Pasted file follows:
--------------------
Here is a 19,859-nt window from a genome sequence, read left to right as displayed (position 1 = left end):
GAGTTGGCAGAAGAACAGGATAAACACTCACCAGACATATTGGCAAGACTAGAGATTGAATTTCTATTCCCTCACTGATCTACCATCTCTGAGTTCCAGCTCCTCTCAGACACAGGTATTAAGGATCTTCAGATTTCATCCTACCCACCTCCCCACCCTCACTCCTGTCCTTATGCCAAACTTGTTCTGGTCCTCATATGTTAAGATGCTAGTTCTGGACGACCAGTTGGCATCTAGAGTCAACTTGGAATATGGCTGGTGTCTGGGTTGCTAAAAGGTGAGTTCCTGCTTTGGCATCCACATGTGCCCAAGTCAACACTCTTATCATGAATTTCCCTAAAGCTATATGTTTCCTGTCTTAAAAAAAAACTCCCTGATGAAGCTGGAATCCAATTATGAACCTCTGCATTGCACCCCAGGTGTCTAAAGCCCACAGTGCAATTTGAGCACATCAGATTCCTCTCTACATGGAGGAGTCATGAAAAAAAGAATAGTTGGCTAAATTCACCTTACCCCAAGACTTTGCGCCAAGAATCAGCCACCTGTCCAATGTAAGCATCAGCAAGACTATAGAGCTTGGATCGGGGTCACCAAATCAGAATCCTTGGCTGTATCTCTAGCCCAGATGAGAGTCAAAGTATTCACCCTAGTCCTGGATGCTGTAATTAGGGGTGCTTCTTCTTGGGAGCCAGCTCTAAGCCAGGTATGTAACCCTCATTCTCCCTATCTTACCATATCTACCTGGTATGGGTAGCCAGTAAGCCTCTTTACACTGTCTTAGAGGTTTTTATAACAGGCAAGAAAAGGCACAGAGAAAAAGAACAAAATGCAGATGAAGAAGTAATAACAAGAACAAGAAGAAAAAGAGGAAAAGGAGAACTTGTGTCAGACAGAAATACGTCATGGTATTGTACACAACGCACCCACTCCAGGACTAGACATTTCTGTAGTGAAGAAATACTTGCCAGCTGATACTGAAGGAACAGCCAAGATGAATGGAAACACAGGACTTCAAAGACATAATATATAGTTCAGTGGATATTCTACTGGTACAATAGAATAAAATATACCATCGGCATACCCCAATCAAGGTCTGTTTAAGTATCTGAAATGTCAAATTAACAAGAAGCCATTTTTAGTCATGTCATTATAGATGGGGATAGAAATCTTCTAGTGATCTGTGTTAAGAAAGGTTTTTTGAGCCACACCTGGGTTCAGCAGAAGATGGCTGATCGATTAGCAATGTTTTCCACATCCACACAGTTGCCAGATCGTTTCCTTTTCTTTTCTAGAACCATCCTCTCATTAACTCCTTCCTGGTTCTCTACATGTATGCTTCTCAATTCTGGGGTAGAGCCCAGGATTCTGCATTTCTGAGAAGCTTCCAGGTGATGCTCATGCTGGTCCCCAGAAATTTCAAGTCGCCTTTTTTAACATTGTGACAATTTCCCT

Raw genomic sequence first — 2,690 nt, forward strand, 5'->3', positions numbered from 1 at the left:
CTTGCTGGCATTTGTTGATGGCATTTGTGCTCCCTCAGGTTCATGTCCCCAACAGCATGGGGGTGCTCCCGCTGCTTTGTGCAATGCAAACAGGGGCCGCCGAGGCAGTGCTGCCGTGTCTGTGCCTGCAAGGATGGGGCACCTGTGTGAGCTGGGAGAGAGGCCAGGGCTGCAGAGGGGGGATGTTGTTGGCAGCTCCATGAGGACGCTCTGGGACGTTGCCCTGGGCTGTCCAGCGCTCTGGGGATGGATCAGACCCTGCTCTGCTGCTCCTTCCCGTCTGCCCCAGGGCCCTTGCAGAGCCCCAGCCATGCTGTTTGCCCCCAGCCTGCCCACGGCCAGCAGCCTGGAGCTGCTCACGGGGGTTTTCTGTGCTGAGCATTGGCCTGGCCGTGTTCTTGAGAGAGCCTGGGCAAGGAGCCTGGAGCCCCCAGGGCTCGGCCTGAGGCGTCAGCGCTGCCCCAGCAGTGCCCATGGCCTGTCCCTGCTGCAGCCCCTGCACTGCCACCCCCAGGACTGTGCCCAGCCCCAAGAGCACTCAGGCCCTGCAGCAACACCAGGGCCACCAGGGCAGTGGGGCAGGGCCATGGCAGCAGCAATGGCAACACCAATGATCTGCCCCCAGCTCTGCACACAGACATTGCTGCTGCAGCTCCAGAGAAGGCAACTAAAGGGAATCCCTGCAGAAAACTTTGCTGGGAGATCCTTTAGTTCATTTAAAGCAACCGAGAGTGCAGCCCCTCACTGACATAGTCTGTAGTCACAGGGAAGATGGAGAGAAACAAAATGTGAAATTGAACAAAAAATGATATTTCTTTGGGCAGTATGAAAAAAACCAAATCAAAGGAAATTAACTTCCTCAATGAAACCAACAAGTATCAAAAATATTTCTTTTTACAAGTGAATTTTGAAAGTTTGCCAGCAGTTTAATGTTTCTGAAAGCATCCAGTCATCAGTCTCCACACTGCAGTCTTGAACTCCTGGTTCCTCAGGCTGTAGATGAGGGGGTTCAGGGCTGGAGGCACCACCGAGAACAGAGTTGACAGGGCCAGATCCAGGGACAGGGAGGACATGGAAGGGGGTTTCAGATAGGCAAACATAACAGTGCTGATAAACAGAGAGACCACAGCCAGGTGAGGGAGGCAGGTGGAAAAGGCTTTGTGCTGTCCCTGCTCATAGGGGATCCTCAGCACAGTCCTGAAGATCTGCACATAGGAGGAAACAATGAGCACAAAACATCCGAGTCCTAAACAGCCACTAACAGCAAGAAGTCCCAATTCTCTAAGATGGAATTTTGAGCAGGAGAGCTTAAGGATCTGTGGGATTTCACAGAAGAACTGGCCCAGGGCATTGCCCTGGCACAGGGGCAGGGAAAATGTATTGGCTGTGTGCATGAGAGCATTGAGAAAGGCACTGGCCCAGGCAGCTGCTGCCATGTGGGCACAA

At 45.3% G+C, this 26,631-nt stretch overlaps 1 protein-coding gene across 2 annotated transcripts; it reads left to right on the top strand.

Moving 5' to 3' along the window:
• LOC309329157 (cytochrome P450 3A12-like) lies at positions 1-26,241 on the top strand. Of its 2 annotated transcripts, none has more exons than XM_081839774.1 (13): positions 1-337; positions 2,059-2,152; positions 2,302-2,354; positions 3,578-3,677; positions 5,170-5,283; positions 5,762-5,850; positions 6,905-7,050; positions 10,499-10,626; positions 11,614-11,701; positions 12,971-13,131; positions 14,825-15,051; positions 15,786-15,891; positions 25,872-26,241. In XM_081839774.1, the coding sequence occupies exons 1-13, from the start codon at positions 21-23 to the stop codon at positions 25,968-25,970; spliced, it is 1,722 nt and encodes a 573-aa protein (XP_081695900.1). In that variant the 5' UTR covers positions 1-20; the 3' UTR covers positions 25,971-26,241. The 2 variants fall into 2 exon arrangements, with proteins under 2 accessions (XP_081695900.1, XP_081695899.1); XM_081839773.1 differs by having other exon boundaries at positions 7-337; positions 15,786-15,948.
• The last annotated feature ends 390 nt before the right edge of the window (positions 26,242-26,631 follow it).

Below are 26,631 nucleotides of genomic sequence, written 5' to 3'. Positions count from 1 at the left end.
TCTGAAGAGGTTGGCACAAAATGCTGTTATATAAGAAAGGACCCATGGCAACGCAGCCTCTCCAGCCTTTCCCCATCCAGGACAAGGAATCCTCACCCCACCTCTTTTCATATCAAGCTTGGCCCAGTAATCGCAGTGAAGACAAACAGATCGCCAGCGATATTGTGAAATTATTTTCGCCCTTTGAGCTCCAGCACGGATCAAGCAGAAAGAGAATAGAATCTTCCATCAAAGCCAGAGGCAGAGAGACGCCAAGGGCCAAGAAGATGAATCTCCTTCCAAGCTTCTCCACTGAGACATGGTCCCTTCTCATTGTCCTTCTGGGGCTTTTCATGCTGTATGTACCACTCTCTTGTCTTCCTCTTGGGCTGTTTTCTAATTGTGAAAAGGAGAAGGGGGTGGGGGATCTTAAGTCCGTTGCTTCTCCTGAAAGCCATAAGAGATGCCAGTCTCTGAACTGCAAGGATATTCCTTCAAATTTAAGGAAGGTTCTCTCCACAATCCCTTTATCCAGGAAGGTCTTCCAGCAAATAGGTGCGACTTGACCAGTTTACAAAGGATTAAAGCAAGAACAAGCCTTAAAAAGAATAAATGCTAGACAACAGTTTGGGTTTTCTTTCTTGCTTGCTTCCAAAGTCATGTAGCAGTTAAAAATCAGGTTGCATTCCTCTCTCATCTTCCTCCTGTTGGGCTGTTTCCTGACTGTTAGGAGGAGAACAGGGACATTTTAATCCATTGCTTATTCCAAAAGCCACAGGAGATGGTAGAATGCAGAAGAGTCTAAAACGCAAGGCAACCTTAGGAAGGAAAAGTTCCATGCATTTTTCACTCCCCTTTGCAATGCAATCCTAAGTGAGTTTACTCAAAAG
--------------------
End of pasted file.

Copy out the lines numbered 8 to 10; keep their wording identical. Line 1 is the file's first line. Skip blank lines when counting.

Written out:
• The last annotated feature ends 390 nt before the right edge of the window (positions 26,242-26,631 follow it).

Below are 26,631 nucleotides of genomic sequence, written 5' to 3'. Positions count from 1 at the left end.
TCTGAAGAGGTTGGCACAAAATGCTGTTATATAAGAAAGGACCCATGGCAACGCAGCCTCTCCAGCCTTTCCCCATCCAGGACAAGGAATCCTCACCCCACCTCTTTTCATATCAAGCTTGGCCCAGTAATCGCAGTGAAGACAAACAGATCGCCAGCGATATTGTGAAATTATTTTCGCCCTTTGAGCTCCAGCACGGATCAAGCAGAAAGAGAATAGAATCTTCCATCAAAGCCAGAGGCAGAGAGACGCCAAGGGCCAAGAAGATGAATCTCCTTCCAAGCTTCTCCACTGAGACATGGTCCCTTCTCATTGTCCTTCTGGGGCTTTTCATGCTGTATGTACCACTCTCTTGTCTTCCTCTTGGGCTGTTTTCTAATTGTGAAAAGGAGAAGGGGGTGGGGGATCTTAAGTCCGTTGCTTCTCCTGAAAGCCATAAGAGATGCCAGTCTCTGAACTGCAAGGATATTCCTTCAAATTTAAGGAAGGTTCTCTCCACAATCCCTTTATCCAGGAAGGTCTTCCAGCAAATAGGTGCGACTTGACCAGTTTACAAAGGATTAAAGCAAGAACAAGCCTTAAAAAGAATAAATGCTAGACAACAGTTTGGGTTTTCTTTCTTGCTTGCTTCCAAAGTCATGTAGCAGTTAAAAATCAGGTTGCATTCCTCTCTCATCTTCCTCCTGTTGGGCTGTTTCCTGACTGTTAGGAGGAGAACAGGGACATTTTAATCCATTGCTTATTCCAAAAGCCACAGGAGATGGTAGAATGCAGAAGAGTCTAAAACGCAAGGCAACCTTAGGAAGGAAAAGTTCCATGCATTTTTCACTCCCCTTTGCAATGCAATCCTAAGTGAGTTTACTCAAAAG